An atrial septal defect, or ASD, is a hole in the wall that separates the upper two chambers of the heart, known as the right and left atria. An ASD allows oxygen-rich blood to flow from the left atrium to right atrium, increasing the volume of blood that flows to the right side of the heart and lungs. In a large ASD, the right atrium, right ventricle, and pulmonary artery become enlarged, or dilated, as a result of the extra blood flow.
ASDs can be located in different parts of the atrial wall. The most common ASD is located in the secundum atrial septum and can often be closed during a cardiac catheterization. In this procedure, a specially designed catheter is inserted into the large vein in the groin, passed through the inferior vena cava into the right atrium and then into the left atrium. A plug, or device, is then passed through the catheter and expanded within the hole to close it and block blood flow from the left to the right atrium.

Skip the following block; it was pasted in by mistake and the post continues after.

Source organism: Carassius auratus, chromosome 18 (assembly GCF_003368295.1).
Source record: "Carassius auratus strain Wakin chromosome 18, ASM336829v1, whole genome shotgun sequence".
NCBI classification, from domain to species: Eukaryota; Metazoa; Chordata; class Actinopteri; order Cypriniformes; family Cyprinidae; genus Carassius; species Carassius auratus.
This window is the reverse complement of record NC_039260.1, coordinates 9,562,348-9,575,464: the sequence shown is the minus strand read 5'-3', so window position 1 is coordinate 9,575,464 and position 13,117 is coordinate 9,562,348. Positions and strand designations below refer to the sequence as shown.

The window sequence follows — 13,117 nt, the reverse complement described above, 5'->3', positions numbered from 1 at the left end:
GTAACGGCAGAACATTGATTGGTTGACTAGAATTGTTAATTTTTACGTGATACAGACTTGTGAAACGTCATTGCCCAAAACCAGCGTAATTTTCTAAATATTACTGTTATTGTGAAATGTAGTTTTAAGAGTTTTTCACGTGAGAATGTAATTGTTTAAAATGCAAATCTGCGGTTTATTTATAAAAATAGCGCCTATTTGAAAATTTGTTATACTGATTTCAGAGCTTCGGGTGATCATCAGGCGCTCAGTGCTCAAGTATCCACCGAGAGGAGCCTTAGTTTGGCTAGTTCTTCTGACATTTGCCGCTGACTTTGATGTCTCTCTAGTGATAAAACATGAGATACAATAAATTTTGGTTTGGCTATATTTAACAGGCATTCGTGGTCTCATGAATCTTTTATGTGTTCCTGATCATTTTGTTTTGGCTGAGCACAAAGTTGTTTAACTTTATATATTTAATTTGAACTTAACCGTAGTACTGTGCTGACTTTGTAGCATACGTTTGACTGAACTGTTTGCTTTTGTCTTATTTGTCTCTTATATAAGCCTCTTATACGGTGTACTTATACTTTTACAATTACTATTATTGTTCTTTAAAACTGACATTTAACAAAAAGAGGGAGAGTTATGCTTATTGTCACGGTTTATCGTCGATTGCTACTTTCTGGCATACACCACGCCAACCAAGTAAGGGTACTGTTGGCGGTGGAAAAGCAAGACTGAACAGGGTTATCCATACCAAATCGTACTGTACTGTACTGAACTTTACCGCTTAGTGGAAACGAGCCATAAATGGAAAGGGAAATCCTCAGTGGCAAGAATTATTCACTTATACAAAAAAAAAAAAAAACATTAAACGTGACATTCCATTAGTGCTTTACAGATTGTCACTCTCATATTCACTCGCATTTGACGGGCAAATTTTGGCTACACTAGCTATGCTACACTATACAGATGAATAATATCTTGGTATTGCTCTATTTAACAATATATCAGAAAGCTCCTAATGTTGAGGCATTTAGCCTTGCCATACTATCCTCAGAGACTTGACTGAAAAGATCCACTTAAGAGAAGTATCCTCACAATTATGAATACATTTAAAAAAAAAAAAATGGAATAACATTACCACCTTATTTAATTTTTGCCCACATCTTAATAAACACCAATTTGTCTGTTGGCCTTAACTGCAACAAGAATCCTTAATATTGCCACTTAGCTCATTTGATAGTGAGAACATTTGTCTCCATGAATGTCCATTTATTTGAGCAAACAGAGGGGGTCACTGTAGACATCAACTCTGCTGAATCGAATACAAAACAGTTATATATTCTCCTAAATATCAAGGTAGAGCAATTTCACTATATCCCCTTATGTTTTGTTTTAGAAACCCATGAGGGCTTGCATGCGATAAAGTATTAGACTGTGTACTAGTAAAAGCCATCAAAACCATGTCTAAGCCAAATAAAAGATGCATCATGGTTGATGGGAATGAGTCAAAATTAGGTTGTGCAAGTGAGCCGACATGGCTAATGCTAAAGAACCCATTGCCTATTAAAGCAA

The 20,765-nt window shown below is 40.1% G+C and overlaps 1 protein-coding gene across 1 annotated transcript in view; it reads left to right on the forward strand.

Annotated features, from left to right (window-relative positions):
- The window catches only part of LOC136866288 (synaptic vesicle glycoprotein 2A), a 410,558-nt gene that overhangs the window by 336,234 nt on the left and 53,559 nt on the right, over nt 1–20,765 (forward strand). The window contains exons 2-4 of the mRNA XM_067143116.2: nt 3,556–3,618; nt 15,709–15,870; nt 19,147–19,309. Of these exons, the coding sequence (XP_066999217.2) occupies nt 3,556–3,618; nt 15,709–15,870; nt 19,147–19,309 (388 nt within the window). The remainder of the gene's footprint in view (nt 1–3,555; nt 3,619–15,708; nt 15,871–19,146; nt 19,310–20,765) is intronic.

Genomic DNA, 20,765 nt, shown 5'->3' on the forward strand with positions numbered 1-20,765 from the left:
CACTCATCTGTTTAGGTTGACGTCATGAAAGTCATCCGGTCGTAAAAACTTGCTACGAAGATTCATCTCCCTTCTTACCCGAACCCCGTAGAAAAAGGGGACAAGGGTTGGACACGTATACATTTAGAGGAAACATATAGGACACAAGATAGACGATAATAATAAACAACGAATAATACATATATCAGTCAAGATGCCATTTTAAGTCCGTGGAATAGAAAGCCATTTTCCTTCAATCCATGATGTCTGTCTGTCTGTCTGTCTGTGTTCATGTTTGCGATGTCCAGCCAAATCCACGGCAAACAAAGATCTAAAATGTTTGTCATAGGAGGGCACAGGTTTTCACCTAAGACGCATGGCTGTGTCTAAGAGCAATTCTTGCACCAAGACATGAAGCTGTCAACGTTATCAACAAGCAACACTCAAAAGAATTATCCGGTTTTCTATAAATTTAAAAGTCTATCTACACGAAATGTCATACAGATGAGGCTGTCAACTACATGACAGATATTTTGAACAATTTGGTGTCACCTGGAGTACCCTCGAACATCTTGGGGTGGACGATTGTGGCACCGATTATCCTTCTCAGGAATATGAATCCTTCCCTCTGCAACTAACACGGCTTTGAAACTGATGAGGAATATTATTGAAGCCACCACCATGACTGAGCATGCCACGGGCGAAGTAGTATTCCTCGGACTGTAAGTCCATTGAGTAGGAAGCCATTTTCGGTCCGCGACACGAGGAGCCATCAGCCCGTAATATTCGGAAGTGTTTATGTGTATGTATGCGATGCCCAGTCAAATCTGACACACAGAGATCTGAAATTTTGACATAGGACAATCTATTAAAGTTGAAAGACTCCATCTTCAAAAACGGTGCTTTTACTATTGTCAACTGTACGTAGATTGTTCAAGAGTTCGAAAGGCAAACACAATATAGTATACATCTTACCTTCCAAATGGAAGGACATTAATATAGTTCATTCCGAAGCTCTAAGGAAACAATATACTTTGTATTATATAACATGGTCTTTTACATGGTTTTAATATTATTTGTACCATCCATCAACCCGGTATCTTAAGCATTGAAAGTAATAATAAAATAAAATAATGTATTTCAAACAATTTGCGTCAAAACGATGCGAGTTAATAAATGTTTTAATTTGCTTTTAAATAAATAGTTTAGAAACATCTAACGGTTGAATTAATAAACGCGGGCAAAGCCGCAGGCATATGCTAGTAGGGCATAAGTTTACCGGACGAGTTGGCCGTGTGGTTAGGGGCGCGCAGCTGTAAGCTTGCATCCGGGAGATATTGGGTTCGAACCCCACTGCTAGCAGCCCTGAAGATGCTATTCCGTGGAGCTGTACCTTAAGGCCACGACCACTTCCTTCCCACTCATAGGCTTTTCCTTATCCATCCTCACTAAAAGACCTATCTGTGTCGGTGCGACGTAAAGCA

Secundum ASDs that are very large or ASDs that are located in other parts of the atrial wall, such as the sinus venosus, or primum atrial septum, are more complex and cannot be closed using a catheter. These holes can be surgically repaired.
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